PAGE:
2008 Mar 28
Several reports in the past two weeks by energy consultant firms indicate that there is a oversupply of liquefied natural gas import capacity for the United States.
The LNG Journal, the world's leading liquefied natural gas (LNG) publication, reports that North America faces an LNG regasification terminal overbuild. According to the publication, the East Coast of North America is facing a significant oversupply of LNG import capacity because of a shortage of supply.
PFC Energy, a Washington-based consulting firm, on March 19 released a report indicating that regasification capacity in the United States will significantly exceed projected LNG supplies by 2012. Terrell Benke, one of the report's authors, says that there is a "very large overbuild in LNG regasification capacity," noting that several LNG terminals have been constructed without firm supply contracts.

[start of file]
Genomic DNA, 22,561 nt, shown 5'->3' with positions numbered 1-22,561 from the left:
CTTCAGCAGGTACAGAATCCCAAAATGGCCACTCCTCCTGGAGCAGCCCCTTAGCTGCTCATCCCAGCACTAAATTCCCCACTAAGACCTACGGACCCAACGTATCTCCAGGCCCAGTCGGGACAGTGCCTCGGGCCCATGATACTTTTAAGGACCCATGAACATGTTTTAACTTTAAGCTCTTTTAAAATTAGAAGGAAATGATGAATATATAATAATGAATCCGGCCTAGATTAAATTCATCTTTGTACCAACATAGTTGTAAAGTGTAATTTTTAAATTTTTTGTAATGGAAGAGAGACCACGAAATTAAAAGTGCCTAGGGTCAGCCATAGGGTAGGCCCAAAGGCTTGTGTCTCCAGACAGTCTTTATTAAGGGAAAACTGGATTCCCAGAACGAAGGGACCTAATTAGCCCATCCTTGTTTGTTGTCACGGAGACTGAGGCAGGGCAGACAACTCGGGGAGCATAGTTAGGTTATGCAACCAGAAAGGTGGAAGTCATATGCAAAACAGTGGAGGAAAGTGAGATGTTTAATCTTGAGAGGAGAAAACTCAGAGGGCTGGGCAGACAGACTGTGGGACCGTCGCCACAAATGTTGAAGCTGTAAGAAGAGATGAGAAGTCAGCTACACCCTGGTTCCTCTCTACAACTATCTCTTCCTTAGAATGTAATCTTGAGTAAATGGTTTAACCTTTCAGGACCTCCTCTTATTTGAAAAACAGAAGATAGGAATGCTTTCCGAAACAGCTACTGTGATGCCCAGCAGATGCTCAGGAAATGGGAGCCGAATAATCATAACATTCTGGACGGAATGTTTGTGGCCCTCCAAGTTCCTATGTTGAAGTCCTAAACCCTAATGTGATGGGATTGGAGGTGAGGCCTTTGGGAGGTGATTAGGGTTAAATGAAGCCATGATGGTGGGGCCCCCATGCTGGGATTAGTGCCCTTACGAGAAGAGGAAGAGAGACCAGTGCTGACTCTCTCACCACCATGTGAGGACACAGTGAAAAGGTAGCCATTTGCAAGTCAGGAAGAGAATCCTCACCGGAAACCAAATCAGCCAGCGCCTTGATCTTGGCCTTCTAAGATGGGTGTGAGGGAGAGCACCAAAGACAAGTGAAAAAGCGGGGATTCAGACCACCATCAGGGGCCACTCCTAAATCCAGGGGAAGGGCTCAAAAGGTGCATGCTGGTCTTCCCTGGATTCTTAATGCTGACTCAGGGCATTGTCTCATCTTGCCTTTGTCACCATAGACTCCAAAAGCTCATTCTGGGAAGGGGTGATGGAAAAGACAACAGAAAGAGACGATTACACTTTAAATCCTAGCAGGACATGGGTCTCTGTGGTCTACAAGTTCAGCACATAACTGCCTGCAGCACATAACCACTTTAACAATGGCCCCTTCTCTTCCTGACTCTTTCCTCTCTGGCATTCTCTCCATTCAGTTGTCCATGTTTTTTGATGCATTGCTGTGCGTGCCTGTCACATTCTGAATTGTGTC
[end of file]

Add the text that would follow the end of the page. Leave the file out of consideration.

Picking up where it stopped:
Consulting firm Bentek Energy released a report on March 25 predicting increased volatility in the U.S. natural gas market over the next two years as infrastructure projects, including LNG import facilities, come online. The report predicts that excess pipeline and storage capacity will divert gas from existing pipelines.
Adam Wilson, deputy project manager for Quoddy Bay LNG, says the overbuild for LNG terminals is true in the Gulf area of the U.S., but there are not a sufficient number of import terminals on the East Coast or West Coast. Quoddy Bay would provide LNG, from its proposed terminal at Pleasant Point, for the New England area, where there is only one import terminal, located near Boston. Wilson believes the New England area could accommodate two additional terminals.
© 2008 The Quoddy Tides
Article republished on Save Passamaquoddy Bay website with permission.